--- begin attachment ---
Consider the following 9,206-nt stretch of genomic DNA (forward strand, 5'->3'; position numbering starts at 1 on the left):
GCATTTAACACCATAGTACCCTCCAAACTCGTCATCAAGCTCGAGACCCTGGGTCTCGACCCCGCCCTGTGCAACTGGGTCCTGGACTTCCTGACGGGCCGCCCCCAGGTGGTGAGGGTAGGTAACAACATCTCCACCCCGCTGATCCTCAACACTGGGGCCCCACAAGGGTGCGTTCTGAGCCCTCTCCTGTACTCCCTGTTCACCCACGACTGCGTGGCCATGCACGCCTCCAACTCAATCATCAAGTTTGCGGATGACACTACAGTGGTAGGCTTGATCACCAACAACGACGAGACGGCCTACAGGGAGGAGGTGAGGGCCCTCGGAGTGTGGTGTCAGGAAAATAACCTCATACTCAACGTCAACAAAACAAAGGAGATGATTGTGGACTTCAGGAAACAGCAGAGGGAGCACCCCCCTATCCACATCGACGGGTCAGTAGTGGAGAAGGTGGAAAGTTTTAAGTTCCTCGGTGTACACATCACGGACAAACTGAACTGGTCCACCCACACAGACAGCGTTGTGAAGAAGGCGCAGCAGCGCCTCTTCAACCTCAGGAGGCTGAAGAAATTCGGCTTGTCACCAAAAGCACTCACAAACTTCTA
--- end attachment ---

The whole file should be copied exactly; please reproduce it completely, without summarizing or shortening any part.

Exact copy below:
Consider the following 9,206-nt stretch of genomic DNA (forward strand, 5'->3'; position numbering starts at 1 on the left):
GCATTTAACACCATAGTACCCTCCAAACTCGTCATCAAGCTCGAGACCCTGGGTCTCGACCCCGCCCTGTGCAACTGGGTCCTGGACTTCCTGACGGGCCGCCCCCAGGTGGTGAGGGTAGGTAACAACATCTCCACCCCGCTGATCCTCAACACTGGGGCCCCACAAGGGTGCGTTCTGAGCCCTCTCCTGTACTCCCTGTTCACCCACGACTGCGTGGCCATGCACGCCTCCAACTCAATCATCAAGTTTGCGGATGACACTACAGTGGTAGGCTTGATCACCAACAACGACGAGACGGCCTACAGGGAGGAGGTGAGGGCCCTCGGAGTGTGGTGTCAGGAAAATAACCTCATACTCAACGTCAACAAAACAAAGGAGATGATTGTGGACTTCAGGAAACAGCAGAGGGAGCACCCCCCTATCCACATCGACGGGTCAGTAGTGGAGAAGGTGGAAAGTTTTAAGTTCCTCGGTGTACACATCACGGACAAACTGAACTGGTCCACCCACACAGACAGCGTTGTGAAGAAGGCGCAGCAGCGCCTCTTCAACCTCAGGAGGCTGAAGAAATTCGGCTTGTCACCAAAAGCACTCACAAACTTCTA